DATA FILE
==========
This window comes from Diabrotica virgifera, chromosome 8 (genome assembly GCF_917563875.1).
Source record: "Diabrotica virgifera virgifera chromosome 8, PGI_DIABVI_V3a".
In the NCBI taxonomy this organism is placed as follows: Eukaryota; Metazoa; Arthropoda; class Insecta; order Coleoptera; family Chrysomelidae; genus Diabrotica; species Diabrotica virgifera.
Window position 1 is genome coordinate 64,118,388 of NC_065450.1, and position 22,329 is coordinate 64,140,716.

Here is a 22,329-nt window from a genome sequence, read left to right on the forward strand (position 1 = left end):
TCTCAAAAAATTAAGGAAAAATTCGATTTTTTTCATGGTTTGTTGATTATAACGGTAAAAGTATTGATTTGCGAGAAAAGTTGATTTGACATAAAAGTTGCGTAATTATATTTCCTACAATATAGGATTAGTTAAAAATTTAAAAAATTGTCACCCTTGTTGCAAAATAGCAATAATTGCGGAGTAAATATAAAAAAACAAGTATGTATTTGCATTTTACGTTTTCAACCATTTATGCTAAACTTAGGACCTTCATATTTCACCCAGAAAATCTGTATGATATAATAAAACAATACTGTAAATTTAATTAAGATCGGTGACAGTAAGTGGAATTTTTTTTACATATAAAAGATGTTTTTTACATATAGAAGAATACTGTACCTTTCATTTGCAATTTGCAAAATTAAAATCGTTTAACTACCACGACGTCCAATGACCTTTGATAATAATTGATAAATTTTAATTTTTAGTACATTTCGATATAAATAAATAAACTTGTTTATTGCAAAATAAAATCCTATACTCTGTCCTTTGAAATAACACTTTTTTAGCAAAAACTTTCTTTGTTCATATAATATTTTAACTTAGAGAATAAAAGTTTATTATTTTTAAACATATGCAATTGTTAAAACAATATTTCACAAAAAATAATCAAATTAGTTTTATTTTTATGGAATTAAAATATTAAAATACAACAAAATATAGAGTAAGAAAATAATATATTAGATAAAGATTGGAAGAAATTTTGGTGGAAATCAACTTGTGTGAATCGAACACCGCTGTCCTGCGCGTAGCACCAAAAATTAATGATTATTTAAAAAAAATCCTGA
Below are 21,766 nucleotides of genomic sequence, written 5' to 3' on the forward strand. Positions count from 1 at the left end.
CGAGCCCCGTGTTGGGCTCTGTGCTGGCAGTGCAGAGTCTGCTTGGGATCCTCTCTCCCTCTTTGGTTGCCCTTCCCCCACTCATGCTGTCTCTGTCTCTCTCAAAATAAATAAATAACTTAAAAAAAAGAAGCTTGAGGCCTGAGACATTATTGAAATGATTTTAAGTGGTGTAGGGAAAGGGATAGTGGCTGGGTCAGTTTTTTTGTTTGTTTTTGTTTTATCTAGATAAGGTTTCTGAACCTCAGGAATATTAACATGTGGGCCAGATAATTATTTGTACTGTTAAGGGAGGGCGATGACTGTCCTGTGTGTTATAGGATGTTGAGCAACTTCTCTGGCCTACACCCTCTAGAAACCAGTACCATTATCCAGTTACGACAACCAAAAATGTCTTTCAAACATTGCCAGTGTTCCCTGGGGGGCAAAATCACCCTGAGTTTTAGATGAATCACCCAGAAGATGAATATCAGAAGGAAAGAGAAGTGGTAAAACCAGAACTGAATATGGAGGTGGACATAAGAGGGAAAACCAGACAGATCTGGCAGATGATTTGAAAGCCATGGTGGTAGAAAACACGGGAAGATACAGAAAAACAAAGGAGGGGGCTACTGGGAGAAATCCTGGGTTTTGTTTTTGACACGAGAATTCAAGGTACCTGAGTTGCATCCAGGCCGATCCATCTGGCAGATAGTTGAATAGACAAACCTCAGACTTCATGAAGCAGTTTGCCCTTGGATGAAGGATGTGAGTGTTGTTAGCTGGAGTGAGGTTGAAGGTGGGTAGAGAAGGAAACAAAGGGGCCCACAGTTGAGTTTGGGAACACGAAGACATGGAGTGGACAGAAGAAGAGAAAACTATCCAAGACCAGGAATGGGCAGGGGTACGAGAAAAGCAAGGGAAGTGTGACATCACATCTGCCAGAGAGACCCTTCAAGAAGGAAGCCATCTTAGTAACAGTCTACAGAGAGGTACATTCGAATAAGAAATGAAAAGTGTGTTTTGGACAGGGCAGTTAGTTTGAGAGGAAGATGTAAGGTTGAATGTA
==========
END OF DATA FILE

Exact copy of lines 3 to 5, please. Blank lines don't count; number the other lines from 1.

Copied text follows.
In the NCBI taxonomy this organism is placed as follows: Eukaryota; Metazoa; Arthropoda; class Insecta; order Coleoptera; family Chrysomelidae; genus Diabrotica; species Diabrotica virgifera.
Window position 1 is genome coordinate 64,118,388 of NC_065450.1, and position 22,329 is coordinate 64,140,716.

Here is a 22,329-nt window from a genome sequence, read left to right on the forward strand (position 1 = left end):